...Financial Matters: With Gerald Loftin

Patience is a Virtue: Why Holding on to Stocks or Funds Could be Your Best Strategy in a Rocky Market

As incredibly difficult as it is to watch your investments plummet, it's important to remember that the wild ride the markets have been on will eventually pass. Patience and a commitment to investing based on solid fundamentals - not market momentum - is an important factor in recovering losses and building solid portfolios over time.

From 1998 through March 2000, there was frenzy in the stock market. Many large-company growth stocks - particularly technology and Internet issues - were catapulted to levels that turned out to be unsustainably high. Investors thought they would make money on just about any stock, so they bought stocks indiscriminately, based purely on the upward momentum of the stock market. Optimists thought the rally would go on forever. It didn't. The year 2000 marked the end of what many believe is the greatest investment bubble ever.

Today we're faced with the opposite reaction. Many investors have lost money - and confidence in the markets. As a result, they've sold stocks indiscriminately, based purely on fear and the downward momentum of the stock market.

But leaving the stock market now might not be a good idea. Many analysts believe that now, more than ever in the recent past, there is incredible value in the stock market. To profit, however, investors must choose stocks carefully based on solid fundamentals, or fundamental analysis - analysis of a company based on its earnings, management, etc. They must also be patient, and hold on to the stocks for quite a few years.

This can be a profitable technique. Why? In a market crisis or panic, the normal guidelines of "value" disappear. People no longer examine what a stock is worth; instead they are fixated by prices cascading ever lower.

Patient and diligent investors can make it through a market panic successfully if, before selling, they carefully analyze the reasons put forward to support lower stock prices. Things to consider: Has anything about the company (other than it's stock price) changed that would justify selling it? Is it's management still good? Does it still have a market niche? Are it's earnings still promising? More often than not, the reasons will disintegrate under rational scrutiny.

Consider the 1990 financial crisis. The mania in commercial real estate in the 1980s led to the worst drop in real estate prices in the postwar period. As real estate markets tumbled by as much as 75 percent in some areas, the banks and other companies that had financed the deals felt the heat, too. A full-fledged panic in financial stocks began during the Gulf War crisis in August 1990. Financial stocks went into a free fall. But most of the companies - those with good fundamentals, track records of strong earnings, and adequate capital - survived. And as a group, financial stocks went on to outperform the S&P 500 throughout the remainder of the decade. Investors who fled from financial stocks in 1990 gave up the opportunity to enjoy significant gains down the road.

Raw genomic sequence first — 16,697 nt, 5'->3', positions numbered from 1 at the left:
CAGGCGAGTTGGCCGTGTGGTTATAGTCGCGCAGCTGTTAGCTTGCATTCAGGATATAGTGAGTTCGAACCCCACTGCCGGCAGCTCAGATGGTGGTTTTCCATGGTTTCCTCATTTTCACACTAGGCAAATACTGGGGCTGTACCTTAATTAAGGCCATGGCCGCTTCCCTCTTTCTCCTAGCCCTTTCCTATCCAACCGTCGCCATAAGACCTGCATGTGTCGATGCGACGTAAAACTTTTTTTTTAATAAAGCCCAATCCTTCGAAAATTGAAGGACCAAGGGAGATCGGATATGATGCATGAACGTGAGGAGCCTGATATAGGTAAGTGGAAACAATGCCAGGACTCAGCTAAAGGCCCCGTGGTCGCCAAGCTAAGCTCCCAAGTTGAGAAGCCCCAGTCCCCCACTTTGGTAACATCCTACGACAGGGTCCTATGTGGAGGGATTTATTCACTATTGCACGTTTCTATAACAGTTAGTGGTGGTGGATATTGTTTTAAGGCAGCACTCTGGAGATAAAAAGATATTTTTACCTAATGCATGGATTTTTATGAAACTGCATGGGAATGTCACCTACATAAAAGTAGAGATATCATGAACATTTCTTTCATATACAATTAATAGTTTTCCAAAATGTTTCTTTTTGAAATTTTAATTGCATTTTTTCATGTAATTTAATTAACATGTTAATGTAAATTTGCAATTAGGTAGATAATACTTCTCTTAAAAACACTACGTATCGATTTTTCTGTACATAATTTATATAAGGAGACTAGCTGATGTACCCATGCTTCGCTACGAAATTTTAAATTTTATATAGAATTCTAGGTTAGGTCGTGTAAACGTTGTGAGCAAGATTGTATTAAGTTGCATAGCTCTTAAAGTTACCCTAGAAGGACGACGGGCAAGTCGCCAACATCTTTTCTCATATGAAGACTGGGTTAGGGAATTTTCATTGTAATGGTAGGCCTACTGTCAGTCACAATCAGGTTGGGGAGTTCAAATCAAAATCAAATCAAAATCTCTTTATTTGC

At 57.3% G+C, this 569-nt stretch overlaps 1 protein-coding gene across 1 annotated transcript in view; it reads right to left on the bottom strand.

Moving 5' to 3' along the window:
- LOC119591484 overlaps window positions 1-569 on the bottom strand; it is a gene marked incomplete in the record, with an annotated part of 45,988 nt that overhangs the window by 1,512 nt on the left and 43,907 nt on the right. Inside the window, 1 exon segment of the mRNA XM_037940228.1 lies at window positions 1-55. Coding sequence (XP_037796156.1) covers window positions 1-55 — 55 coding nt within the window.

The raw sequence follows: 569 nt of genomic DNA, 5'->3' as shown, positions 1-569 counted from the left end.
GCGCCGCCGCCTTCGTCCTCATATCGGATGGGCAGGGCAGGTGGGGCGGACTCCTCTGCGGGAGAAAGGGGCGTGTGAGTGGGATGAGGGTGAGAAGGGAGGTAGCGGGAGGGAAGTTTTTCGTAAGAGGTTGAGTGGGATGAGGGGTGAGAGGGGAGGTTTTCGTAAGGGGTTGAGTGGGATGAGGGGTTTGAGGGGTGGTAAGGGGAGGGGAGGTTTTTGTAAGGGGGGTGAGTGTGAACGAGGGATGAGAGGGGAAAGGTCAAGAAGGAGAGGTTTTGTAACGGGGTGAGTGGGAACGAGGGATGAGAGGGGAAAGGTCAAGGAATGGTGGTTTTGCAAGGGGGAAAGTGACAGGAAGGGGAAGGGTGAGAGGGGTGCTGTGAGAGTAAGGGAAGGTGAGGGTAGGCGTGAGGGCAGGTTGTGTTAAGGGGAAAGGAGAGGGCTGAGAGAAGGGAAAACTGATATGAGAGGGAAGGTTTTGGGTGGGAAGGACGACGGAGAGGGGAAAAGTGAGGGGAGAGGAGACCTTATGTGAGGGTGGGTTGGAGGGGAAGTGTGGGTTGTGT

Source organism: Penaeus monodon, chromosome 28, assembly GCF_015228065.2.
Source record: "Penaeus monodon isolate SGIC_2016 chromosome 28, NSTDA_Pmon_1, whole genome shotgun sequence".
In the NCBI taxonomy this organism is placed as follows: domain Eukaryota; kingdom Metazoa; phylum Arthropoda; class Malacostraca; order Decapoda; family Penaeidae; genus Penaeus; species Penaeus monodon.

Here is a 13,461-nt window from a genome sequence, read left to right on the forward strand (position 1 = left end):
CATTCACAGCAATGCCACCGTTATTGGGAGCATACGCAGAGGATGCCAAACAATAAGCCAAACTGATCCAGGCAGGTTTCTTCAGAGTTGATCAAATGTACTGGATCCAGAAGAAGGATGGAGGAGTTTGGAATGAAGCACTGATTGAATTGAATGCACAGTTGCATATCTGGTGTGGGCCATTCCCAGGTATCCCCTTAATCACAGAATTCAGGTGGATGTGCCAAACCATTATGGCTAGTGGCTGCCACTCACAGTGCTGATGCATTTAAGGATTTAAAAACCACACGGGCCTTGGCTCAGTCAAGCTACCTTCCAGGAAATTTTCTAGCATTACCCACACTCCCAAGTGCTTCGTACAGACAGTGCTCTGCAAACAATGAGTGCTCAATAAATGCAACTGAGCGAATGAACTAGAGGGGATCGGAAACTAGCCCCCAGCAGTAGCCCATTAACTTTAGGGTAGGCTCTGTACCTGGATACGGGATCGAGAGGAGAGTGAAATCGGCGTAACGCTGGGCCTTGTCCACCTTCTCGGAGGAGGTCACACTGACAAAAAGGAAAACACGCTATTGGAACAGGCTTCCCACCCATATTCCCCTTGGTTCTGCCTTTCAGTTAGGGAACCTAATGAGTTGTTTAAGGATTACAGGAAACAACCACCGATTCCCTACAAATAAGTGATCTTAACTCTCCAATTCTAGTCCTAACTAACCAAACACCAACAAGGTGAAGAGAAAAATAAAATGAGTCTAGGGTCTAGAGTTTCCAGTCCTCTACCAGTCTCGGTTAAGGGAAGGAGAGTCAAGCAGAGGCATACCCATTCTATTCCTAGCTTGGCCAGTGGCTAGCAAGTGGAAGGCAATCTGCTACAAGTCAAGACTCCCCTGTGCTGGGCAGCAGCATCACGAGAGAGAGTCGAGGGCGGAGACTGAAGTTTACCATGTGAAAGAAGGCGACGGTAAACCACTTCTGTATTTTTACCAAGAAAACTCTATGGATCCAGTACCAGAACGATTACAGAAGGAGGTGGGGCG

This is true of many other crises as well. The table below shows the 11 major crises since World War II. It measures the Dow Jones Industrial Average at the bottom of each crisis, along with the subsequent performance one and two years later. After examining the 11 major crises of the postwar period, you'll see staying out of the market has been exactly the wrong thing to do in every single case. In many cases, holding stocks for two years after a crisis often resulted in solid returns.

Performance after a crisis (performance of the Dow Jones Industrial Average through 11 major postwar crises - appreciation only - does not include dividends)


What can we learn from the past? Remaining in the market might be a good choice. That doesn't mean you should necessarily hold onto all of your stocks. But re-evaluating your portfolio based on fundamentals might be a better option than selling indiscriminately. The market turbulence we're experiencing now won't last forever-and investors who focus their assets on companies with good fundamentals and long histories of solid earnings growth-and stick with them-could profit in the end.

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